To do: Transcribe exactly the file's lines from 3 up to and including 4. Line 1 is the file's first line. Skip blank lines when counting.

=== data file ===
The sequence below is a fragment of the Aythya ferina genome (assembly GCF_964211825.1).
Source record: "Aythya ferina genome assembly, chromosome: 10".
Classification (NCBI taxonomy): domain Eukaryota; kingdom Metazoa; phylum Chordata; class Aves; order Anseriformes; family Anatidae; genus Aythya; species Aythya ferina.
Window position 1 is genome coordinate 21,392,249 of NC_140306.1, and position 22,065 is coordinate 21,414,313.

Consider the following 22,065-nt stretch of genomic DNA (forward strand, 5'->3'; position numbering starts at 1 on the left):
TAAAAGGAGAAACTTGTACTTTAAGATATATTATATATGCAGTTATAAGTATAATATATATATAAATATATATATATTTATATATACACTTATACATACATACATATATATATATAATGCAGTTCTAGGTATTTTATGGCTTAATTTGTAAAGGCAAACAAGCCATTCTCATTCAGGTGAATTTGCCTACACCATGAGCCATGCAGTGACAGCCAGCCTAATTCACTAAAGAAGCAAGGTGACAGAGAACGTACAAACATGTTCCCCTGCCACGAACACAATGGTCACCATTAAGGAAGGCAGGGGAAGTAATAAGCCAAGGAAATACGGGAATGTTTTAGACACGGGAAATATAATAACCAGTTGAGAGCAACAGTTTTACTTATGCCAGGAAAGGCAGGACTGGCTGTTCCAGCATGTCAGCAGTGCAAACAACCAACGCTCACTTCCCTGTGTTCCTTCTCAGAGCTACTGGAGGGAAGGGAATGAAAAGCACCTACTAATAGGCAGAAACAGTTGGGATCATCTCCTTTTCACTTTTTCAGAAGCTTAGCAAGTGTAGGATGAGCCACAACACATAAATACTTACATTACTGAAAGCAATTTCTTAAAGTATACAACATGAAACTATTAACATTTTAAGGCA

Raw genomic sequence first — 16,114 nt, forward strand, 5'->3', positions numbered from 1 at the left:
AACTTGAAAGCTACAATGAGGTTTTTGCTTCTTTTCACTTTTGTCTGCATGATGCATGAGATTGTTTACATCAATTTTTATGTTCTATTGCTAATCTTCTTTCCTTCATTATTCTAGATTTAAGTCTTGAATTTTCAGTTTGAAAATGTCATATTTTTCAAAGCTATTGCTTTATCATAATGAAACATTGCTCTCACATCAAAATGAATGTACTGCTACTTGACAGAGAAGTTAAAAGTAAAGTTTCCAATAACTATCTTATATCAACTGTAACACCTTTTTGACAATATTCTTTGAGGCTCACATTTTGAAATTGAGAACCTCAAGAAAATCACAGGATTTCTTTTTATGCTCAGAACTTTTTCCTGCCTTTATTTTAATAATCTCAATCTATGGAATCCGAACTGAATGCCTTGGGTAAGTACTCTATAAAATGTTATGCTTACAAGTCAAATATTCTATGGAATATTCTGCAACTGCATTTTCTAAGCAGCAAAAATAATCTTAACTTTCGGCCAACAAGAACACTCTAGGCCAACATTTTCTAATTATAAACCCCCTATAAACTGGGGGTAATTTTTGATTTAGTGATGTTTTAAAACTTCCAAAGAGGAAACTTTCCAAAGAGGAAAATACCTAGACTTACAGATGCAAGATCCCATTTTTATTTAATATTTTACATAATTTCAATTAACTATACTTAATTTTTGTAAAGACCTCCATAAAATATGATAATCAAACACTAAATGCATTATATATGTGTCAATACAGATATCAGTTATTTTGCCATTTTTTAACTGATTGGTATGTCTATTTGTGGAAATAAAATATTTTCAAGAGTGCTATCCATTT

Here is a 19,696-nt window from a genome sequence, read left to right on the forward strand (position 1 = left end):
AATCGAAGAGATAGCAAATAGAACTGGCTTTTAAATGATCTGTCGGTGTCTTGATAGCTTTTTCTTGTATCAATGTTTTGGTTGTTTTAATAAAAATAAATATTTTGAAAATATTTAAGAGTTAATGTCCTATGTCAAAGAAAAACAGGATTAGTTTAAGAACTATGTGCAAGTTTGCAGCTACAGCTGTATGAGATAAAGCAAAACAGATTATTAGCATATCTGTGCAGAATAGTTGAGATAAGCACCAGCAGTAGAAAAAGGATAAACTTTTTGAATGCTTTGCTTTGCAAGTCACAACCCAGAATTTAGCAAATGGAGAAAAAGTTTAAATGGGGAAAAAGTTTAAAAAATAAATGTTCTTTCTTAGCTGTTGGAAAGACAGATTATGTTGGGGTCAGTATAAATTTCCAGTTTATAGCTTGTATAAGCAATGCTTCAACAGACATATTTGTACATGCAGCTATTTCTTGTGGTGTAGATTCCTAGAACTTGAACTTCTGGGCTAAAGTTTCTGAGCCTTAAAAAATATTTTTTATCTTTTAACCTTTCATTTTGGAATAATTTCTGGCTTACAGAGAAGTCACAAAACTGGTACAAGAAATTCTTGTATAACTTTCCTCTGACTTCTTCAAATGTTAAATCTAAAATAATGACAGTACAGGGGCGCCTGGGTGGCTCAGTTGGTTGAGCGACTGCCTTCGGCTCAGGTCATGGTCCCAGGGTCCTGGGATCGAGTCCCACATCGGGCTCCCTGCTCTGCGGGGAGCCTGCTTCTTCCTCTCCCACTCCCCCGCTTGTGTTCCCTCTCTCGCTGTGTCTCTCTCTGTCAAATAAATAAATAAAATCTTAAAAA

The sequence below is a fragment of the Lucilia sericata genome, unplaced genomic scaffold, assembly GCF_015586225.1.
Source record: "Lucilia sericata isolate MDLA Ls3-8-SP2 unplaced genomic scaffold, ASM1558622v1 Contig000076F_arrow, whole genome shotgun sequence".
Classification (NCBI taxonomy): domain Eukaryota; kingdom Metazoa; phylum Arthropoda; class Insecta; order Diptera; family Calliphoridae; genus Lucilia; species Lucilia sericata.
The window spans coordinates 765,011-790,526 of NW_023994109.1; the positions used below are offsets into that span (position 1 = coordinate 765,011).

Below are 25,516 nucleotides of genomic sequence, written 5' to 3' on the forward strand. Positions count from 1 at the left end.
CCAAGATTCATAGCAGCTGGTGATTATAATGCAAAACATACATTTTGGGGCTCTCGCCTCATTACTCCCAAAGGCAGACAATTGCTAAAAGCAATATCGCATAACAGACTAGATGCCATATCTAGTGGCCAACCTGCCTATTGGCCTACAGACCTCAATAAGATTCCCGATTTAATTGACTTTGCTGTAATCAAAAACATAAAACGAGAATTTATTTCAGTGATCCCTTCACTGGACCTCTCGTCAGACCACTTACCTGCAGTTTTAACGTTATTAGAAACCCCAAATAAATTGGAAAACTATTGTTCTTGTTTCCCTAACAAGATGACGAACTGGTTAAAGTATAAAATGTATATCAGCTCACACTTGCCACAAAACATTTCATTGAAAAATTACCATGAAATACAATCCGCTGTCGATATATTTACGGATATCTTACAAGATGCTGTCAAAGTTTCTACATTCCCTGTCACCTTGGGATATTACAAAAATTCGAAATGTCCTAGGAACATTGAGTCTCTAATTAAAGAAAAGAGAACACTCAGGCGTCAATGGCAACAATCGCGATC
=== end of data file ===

Classification (NCBI taxonomy): domain Eukaryota; kingdom Metazoa; phylum Chordata; class Aves; order Anseriformes; family Anatidae; genus Aythya; species Aythya ferina.
Window position 1 is genome coordinate 21,392,249 of NC_140306.1, and position 22,065 is coordinate 21,414,313.